Alitalia’s joint venture with Air France and membership of SkyTeam’s North Atlantic JV with Air France, KLM and Delta mean that it is very much a junior partner when it comes to direct long-haul services.

Alitalia top 10 bases by capacity (seats) 04-Mar-2013 to 10-Mar-2013

Alitalia is Fiumicino’s biggest airline, with 46% of seat capacity, rising to 49% for the Alitalia Group when Air One Smart Carrier is included. LCC easyJet is number two on 8%

Rome Fiumicino airport top 10 carriers by share of capacity (seats) 04-Mar-2013 to 10-Mar-2013

Most of Alitalia’s top routes by seats are domestic

Alitalia’s biggest route by seat capacity links its Rome hub to its base at Milan Linate. Its other key routes from Rome Fiumicino are domestic links to its bases at Catania, Turin and Venice and also to Palermo. Its most important international route is to the Paris CDG hub of SkyTeam partner and 25% Alitalia shareholder Air France-KLM, followed by Rome to London Heathrow. Outside Europe, its most important route by seats is Rome to New York JFK, followed by Rome to Tokyo Narita. Alitalia also operates Milan Malpensa to Narita and Rome to Osaka.

Other important intercontinental routes include Latin American destinations Rome to Buenos Aires, Sao Paulo, Rio de Janeiro and Caracas. Its most important North Atlantic routes aside from JFK are Rome to Miami and Toronto.

Apart from the Rome to Milan Linate route, the latter base does not feature in Alitalia’s biggest domestic routes and only Milan-Paris CDG and Milan-London Heathrow feature in its top 10 international routes.

Alitalia top 10 domestic routes by capacity (seats) 04-Mar-2013 to 10-Mar-2013

Alitalia top 10 international routes by capacity (seats) 04-Mar-2013 to 10-Mar-2013

Alitalia top 10 international capacity (ASK) by region 04-Mar-2013 to 10-Mar-2013

At its Milan Linate base, Alitalia has a seat capacity share of 39%, rising to 48% with Alitalia Express, and LCCs are largely excluded from the airport. However, LCCs have a strong share at Milan Malpensa, where the Alitalia Group’s share of seat capacity is just 9%, giving it a 23% share of the two Milan airports combined seats.

See related article: Milan Malpensa is trying to gel low-cost and full-service to rebuild its lost glory

If Bergamo is also included, now referred to as Milan Bergamo, where Ryanair’s seat capacity is larger than that of the Alitalia Group at the other two Milan airports combined, then its share of the three airport system is only 18%.

Milan Linate airport top 10 carriers by share of capacity (seats) 04-Mar-2013 to 10-Mar-2013

Milan airport system (Linate, Malpensa and Bergamo) seats by carrier 04-Mar-2013 to 10-Mar-2013

Cost per passenger on the rise again in 2012 after falling from 2009 to 2011

Due to a lack of published data, it is not possible to calculate CASK and RASK data, but the chart below shows the development of cost per passenger and revenues per passenger form 2009 to 2012. After managing cost per passenger downwards from 2009 to 2010, Alitalia has seen this measure of unit cost increase in 2012.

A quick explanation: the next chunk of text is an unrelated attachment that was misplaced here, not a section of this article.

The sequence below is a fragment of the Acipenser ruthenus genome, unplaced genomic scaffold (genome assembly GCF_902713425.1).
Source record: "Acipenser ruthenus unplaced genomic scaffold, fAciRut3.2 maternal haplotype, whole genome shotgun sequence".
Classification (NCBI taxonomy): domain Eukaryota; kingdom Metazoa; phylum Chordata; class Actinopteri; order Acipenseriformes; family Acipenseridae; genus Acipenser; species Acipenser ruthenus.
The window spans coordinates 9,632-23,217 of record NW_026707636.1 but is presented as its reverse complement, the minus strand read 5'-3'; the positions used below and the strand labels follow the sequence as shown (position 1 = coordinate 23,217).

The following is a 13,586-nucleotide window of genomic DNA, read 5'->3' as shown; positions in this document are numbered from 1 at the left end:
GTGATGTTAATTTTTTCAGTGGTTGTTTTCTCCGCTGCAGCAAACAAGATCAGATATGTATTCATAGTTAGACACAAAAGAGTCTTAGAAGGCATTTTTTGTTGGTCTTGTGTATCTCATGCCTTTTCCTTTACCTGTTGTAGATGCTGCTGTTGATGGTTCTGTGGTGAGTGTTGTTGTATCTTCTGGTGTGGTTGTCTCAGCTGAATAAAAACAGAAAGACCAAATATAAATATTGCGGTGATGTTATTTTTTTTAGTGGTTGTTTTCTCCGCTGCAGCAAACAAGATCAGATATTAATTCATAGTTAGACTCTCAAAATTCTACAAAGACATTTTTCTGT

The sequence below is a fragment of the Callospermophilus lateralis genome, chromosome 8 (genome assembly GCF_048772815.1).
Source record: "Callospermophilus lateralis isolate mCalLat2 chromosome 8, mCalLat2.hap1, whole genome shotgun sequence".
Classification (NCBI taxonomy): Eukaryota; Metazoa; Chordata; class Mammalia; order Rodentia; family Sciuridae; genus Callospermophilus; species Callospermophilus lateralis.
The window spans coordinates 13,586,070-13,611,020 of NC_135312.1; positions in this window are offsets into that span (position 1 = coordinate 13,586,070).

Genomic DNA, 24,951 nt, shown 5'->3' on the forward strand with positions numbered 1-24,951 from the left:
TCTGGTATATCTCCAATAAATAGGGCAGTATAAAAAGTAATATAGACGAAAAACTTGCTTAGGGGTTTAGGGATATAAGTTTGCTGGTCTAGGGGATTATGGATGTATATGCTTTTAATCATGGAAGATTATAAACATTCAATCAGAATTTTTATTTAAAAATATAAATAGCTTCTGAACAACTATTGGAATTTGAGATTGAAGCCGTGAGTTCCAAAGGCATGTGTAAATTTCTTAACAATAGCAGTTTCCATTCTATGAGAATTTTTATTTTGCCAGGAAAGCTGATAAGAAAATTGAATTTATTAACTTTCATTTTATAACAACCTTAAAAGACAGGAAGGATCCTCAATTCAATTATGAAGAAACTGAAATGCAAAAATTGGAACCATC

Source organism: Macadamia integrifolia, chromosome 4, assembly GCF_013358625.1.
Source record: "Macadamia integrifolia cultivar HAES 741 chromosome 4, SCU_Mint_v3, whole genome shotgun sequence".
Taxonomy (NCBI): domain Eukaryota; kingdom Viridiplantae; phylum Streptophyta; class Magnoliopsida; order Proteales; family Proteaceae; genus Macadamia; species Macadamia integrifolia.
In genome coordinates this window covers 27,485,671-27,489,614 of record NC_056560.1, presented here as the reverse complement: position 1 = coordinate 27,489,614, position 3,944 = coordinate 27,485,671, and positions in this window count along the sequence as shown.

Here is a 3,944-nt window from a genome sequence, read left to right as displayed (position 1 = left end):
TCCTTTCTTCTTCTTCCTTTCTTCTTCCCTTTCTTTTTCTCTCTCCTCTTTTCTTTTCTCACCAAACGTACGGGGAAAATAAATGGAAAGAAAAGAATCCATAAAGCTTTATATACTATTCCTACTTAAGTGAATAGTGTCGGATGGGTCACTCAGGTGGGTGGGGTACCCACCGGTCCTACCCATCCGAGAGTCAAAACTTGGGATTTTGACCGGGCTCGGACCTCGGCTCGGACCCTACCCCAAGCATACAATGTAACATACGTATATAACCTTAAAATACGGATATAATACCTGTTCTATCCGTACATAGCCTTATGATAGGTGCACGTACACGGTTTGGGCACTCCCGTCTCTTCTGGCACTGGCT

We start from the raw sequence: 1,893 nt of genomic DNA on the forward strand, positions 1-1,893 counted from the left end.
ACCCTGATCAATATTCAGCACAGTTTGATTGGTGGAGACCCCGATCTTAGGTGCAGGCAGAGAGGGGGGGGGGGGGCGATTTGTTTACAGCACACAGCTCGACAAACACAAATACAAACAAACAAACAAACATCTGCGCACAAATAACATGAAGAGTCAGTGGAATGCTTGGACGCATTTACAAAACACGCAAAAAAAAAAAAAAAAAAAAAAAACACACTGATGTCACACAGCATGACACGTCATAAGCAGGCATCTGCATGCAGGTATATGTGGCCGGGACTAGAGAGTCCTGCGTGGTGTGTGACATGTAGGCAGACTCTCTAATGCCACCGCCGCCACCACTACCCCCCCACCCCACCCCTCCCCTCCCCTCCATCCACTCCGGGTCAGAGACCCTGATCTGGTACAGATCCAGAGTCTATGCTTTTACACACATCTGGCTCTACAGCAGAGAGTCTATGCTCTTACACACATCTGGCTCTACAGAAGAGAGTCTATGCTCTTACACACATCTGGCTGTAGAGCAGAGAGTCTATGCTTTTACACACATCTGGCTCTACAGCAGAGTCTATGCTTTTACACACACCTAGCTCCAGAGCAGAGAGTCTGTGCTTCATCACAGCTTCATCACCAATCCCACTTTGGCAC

This may be partly due to modest sector length growth. The trend in revenues per passenger has remained positive throughout the period, but this has not been sufficient to restore profitability and unit costs will need to be an area of focus in 2013.

Alitalia – index of operating cost per passenger and revenues per passenger (each indexed to 100 in 2009)

Cost per passenger looks competitive against FSCs, but not against LCCs. A tough assignment for a new CEO

As noted earlier, it is not possible to calculate CASK, which, together with a comparison of average sector lengths is the usual measure for comparing unit costs among airlines. Nevertheless, an analysis of Alitalia’s cost per passenger and average sector length against those of other European carriers shows that its cost base is quite competitive against other full service carriers (see chart below). Given an average sector length at the low end of the scale for FSCs, its cost per passenger is also at the low end of the scale and actually below the line of best fit for FSCs.

Having said that, its average sector length is much closer to the LCCs, but its cost per passenger is significantly higher than theirs are. This shows it to be somewhat stuck in a strategic no-man’s land: neither truly a network carrier with a significant long-haul operation, nor truly short-haul point-to-point with a competitive cost base. Moving in either direction presents significant hurdles: up the average sector length curve and making use of a lower cost base, or down the curve into short-haul.

Costs per passenger and average sector length for selected European legacy and low-cost carriers 2011, 2012*

Alitalia plans nine new international routes this summer in its medium-haul network and, on the long-haul, it is increasing frequencies on its New York service and evaluating possible new routes to South Africa and Latin America. However, with a widebody fleet of only 22 aircraft, it will continue to rely on alliance and codeshare partners to reach a large part of the globe. As for a more short-haul strategy, its cost base still has a lot of trimming to be done and it has been gradually losing market share over time.

Alitalia’s ‘caught-in-the-middle’ strategic positioning, coupled with weak finances, will present an enormous challenge to its next CEO, when he or she arrives. Restructuring on a large scale would appear to be unavoidable – but that will not be without considerable pain, at a delicate time in Italy's political evolution.